This article relies largely or entirely on a single source. (June 2011)
Church Order is the systematically organised set of rules drawn up by a qualified body for the church. From the point of view of civil law, the church order can be described as the internal law of the church. A church order explains precisely what a document is, in a clinical and matter of fact tone, without conveying the spiritual nature of the document.
The authority of a church order is very closely linked to its relationship to Scriptures and the confessional texts of a church. The fact that a church order provision is supported directly or indirectly by the Scriptures will to some degree, though not essentially, affect its authority.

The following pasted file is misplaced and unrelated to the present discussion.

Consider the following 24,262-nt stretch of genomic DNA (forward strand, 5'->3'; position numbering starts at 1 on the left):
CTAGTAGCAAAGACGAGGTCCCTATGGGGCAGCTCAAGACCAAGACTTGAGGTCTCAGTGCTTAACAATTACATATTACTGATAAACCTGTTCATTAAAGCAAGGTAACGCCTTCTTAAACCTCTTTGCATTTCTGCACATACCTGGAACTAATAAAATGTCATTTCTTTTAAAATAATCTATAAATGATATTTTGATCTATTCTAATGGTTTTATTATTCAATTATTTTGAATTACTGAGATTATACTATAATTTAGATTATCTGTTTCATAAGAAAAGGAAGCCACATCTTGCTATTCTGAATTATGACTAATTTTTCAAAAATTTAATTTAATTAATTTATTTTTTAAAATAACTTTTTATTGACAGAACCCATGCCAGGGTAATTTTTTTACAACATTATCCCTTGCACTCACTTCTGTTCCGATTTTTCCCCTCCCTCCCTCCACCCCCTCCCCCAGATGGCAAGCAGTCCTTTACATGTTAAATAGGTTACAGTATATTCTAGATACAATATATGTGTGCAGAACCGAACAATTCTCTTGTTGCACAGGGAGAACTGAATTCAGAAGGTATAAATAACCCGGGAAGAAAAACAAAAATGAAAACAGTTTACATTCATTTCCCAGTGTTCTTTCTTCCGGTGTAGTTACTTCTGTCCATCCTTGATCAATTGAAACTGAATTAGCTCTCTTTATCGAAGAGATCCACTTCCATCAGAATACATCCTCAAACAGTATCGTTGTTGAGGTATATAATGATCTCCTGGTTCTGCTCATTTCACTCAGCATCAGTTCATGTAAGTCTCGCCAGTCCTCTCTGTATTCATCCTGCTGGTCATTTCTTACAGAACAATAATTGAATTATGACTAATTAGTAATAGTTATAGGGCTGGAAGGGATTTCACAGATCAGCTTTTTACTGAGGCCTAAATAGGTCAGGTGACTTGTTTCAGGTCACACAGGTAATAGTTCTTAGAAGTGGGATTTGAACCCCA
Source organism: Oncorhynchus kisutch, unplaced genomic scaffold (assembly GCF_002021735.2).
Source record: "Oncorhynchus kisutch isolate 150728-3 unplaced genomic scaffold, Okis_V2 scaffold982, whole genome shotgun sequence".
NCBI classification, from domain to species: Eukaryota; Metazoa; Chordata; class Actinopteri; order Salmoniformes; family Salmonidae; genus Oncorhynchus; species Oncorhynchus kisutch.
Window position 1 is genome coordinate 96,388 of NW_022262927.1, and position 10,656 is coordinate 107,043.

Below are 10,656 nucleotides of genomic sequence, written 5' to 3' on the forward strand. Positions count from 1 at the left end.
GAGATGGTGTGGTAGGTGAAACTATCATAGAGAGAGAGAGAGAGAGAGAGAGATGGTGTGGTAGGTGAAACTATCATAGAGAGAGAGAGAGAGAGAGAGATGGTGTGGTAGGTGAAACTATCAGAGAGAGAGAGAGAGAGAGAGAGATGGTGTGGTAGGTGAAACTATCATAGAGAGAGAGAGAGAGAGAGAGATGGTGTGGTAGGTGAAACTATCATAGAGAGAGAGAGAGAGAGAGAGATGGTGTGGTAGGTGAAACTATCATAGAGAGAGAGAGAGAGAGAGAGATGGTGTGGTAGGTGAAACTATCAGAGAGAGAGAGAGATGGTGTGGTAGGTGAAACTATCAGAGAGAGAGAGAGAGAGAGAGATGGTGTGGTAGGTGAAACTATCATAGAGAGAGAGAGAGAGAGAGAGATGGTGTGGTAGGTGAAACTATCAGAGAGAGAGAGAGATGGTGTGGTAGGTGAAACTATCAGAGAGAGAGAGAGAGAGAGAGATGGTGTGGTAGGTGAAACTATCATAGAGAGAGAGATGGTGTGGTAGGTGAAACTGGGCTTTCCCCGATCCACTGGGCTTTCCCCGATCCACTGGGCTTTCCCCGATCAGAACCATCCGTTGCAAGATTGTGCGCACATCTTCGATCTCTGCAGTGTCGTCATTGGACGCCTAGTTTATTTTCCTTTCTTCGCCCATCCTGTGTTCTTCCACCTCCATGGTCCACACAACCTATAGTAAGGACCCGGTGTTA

Evolution of Church Order
The British Biblical scholar, B.H. Streeter identifies the Johannine epistles as the culmination of the New Testament understanding of church order with the author of Third Epistle of John confronting a serious matter as an official with recognized authority and experience who calls himself an 'Elder' yet functions more like an Archbishop of later development.
- (in English) P. Coertzen. Church and Order. Belgium: Peeters.
- Streeter, B.H. (1929). The Primitive Church. New York: The MacMillan Co. p. 92.